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West African Journal of Applied Ecology

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Analysis of Sedimentation Rates in the Densu River Channel: The Result of erosion and anthropogenic activities in the Densu basin

JM Kusimi

Abstract


Sediment is important in determining the morphology of river systems. The Densu basin has come under intense anthropogenic activities such as farming, sand winning, bushfires, among others, which are impacting on the fluvial processes, forms and channel morphology of the river. The study investigated sedimentation of the river channel in the light of these human activities along its banks. Fluvial processes include erosion and deposition particularly at the lower and middle courses, which is fashioning the morphology of the river channel. Data on river sedimentation was determined through sediment load analysis. The results of bed load show well-graded particles, particularly results of low flows throughout the river’s course. Generally, the percentage of coarser materials (gravels, sediments > 5 mm) was low, while the percentage of sand in the bed material was high in all the stations at high flows, over 80% in Ashalaja, 70% in Mangoase and moderate at Akwadum (about 50%). Clay particles were low or absent in the sampled stations during high flows. Fluvial sediment transport for suspended load during high flows was high and low for the low stages. The highest suspended sediment discharge was 475.641 tonnes/day at Akwadum at 2.18 m and the lowest was 0.492 tonnes/day at 0.53 m also at Akwadum. Sediment discharge increased downstream from Akwadum to Ashalaja at both low and high flows, which was attributed to a number of variables such as a reduction in vegetative cover and increase in discharge downstream. The middle course experienced active channel erosion whilst deposition (channel braiding) was prevalent at the lower course.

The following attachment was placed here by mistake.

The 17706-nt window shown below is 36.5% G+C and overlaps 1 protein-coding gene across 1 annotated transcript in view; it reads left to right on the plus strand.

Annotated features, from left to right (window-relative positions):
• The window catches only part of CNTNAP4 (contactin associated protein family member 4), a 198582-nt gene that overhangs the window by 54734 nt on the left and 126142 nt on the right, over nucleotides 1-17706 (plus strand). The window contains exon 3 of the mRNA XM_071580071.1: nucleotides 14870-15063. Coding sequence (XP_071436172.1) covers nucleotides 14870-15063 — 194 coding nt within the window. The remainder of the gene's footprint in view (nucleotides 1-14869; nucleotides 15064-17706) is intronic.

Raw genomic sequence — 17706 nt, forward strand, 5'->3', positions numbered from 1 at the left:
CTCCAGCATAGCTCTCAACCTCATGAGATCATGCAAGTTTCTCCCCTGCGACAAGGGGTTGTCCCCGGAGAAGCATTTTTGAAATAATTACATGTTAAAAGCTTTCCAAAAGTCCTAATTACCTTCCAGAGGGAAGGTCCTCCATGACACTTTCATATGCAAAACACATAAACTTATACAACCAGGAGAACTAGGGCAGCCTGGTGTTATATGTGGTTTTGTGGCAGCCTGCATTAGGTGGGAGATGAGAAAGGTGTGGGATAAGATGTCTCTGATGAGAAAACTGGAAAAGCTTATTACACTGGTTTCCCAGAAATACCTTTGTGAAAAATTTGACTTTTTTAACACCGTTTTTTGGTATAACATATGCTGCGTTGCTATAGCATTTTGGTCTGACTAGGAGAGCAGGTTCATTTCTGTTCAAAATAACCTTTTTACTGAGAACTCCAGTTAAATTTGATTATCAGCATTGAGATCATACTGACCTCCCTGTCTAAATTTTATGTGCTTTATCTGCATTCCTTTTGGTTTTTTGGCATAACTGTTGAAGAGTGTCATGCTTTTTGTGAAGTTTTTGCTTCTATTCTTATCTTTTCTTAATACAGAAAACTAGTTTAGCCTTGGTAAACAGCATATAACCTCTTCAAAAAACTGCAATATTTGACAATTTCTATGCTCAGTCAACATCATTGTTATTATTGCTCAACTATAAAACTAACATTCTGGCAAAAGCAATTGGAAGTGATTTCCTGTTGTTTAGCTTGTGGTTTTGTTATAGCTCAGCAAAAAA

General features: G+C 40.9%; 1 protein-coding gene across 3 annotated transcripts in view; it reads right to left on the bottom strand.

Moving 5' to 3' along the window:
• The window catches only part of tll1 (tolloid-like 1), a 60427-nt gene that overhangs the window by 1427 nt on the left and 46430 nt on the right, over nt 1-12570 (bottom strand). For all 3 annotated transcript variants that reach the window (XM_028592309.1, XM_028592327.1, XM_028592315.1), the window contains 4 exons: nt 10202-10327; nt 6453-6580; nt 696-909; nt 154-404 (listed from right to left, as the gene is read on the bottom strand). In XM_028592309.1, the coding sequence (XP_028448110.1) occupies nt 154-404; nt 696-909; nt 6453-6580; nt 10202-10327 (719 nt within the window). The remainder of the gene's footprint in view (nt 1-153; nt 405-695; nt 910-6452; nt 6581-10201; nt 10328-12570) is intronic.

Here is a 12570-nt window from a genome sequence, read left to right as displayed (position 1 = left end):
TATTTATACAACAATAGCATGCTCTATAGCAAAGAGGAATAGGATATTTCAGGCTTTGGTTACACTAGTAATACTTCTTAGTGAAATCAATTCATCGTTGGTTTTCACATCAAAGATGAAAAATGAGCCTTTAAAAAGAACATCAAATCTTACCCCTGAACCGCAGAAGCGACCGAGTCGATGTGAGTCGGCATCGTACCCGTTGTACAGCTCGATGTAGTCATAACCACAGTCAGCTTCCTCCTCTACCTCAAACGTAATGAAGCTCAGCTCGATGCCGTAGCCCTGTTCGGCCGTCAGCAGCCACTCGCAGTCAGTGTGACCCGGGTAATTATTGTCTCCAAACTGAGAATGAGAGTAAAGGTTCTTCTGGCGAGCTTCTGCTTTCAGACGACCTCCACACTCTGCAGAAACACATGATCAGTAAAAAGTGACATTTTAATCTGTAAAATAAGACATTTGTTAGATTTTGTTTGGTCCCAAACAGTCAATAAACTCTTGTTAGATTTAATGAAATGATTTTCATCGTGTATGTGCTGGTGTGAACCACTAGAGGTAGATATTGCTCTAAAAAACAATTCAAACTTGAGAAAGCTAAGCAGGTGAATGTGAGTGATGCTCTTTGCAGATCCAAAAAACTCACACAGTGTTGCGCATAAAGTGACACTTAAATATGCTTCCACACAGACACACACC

http://dx.doi.org/10.4314/wajae.v14i1.44703
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